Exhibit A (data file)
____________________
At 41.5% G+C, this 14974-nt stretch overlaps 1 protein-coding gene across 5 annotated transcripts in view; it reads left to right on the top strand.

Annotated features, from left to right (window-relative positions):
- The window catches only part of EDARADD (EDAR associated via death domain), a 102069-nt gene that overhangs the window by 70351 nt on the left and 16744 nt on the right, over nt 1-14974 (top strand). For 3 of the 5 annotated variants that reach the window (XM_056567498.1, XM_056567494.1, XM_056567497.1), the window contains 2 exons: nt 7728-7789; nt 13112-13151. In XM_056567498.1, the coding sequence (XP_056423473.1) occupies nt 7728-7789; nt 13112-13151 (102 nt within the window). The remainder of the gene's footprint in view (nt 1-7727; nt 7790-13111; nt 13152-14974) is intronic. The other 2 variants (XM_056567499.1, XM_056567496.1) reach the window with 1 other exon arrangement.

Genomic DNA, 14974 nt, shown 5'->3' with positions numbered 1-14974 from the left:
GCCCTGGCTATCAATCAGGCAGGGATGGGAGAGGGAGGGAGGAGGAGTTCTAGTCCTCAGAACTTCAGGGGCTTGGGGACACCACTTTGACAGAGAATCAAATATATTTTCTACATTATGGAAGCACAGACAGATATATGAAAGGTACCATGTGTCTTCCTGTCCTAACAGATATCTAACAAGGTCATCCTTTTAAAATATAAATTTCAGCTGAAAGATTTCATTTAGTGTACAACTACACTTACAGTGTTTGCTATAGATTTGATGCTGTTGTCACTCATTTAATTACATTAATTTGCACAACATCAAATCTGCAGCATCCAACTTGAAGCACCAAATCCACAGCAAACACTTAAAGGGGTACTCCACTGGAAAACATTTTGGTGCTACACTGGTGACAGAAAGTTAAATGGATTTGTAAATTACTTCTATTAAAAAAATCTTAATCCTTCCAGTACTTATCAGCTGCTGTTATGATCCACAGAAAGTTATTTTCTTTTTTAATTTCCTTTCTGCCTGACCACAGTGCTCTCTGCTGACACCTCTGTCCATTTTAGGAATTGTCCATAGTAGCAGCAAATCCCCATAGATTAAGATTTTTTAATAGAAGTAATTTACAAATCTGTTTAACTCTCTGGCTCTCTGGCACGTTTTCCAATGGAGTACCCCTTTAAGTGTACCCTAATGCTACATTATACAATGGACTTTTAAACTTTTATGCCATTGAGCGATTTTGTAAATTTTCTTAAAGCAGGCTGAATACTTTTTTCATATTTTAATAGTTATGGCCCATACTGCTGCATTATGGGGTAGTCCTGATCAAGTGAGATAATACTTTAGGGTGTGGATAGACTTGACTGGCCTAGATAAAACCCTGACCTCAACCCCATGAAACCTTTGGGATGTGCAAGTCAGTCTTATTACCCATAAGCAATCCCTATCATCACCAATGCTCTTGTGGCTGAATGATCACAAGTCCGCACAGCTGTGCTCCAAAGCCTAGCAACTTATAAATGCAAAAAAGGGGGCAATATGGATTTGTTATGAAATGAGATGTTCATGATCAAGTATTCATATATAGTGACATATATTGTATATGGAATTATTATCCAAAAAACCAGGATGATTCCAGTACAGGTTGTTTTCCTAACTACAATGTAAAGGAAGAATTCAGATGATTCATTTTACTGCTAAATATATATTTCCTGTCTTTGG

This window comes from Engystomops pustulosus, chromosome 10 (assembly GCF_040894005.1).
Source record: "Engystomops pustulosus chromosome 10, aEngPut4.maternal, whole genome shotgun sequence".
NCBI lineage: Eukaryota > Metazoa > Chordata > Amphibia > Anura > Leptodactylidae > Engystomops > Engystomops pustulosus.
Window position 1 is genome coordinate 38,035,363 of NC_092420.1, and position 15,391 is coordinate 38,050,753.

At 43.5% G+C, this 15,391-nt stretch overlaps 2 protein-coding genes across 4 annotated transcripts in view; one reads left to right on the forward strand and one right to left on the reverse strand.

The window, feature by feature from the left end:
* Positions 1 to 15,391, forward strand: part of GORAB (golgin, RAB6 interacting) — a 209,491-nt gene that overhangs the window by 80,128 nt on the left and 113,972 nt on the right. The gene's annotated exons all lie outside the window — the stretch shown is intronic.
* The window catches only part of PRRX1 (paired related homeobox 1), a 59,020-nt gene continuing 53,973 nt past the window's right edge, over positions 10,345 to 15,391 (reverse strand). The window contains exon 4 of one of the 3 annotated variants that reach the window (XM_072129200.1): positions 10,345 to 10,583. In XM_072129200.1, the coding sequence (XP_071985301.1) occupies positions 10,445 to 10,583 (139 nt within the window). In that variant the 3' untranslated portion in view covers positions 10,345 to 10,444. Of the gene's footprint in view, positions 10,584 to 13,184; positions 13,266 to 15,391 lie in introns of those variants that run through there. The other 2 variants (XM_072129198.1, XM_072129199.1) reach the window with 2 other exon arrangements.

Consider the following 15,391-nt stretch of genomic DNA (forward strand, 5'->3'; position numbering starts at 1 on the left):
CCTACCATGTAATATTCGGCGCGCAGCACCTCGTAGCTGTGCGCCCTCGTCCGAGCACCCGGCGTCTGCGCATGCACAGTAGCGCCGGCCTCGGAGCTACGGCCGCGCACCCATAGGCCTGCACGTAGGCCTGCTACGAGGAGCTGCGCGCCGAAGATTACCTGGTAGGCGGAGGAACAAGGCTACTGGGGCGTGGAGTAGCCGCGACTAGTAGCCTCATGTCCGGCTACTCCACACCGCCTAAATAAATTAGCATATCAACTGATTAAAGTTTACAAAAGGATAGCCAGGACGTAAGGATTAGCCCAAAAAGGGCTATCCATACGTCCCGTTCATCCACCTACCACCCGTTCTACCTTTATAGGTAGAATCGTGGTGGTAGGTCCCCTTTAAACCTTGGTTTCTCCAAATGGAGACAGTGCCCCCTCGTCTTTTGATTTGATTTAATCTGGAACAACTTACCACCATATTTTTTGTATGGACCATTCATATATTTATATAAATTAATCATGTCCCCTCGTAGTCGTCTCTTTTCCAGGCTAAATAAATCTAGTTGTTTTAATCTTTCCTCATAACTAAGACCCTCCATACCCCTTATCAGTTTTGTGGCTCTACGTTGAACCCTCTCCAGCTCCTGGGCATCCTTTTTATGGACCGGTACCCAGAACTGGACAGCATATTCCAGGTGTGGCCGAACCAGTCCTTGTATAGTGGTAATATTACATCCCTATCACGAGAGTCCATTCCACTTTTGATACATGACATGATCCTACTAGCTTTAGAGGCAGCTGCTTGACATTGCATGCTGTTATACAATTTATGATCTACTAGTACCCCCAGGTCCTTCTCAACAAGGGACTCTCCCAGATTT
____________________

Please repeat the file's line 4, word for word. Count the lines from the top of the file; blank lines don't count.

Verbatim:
Genomic DNA, 14974 nt, shown 5'->3' with positions numbered 1-14974 from the left: